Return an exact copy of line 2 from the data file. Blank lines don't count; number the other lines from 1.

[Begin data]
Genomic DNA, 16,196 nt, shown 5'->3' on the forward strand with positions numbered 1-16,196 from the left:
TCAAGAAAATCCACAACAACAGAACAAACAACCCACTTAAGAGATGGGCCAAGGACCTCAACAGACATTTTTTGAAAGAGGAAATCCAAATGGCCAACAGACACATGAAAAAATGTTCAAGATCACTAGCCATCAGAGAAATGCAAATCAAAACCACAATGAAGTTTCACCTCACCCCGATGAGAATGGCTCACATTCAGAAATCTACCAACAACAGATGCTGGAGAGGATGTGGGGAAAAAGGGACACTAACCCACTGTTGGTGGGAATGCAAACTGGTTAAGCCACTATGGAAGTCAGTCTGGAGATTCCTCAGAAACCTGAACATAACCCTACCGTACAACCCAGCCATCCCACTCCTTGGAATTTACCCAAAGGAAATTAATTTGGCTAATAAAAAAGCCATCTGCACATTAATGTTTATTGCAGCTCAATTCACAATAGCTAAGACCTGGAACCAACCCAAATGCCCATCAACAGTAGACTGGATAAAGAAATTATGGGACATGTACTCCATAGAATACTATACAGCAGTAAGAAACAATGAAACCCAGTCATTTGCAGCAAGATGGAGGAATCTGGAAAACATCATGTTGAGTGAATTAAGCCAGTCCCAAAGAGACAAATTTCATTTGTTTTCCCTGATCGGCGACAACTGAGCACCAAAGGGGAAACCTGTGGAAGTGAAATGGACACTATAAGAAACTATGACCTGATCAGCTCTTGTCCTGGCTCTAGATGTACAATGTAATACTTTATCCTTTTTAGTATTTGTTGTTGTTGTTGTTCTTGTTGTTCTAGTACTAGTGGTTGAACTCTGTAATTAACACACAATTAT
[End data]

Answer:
TCAAGAAAATCCACAACAACAGAACAAACAACCCACTTAAGAGATGGGCCAAGGACCTCAACAGACATTTTTTGAAAGAGGAAATCCAAATGGCCAACAGACACATGAAAAAATGTTCAAGATCACTAGCCATCAGAGAAATGCAAATCAAAACCACAATGAAGTTTCACCTCACCCCGATGAGAATGGCTCACATTCAGAAATCTACCAACAACAGATGCTGGAGAGGATGTGGGGAAAAAGGGACACTAACCCACTGTTGGTGGGAATGCAAACTGGTTAAGCCACTATGGAAGTCAGTCTGGAGATTCCTCAGAAACCTGAACATAACCCTACCGTACAACCCAGCCATCCCACTCCTTGGAATTTACCCAAAGGAAATTAATTTGGCTAATAAAAAAGCCATCTGCACATTAATGTTTATTGCAGCTCAATTCACAATAGCTAAGACCTGGAACCAACCCAAATGCCCATCAACAGTAGACTGGATAAAGAAATTATGGGACATGTACTCCATAGAATACTATACAGCAGTAAGAAACAATGAAACCCAGTCATTTGCAGCAAGATGGAGGAATCTGGAAAACATCATGTTGAGTGAATTAAGCCAGTCCCAAAGAGACAAATTTCATTTGTTTTCCCTGATCGGCGACAACTGAGCACCAAAGGGGAAACCTGTGGAAGTGAAATGGACACTATAAGAAACTATGACCTGATCAGCTCTTGTCCTGGCTCTAGATGTACAATGTAATACTTTATCCTTTTTAGTATTTGTTGTTGTTGTTGTTCTTGTTGTTCTAGTACTAGTGGTTGAACTCTGTAATTAACACACAATTAT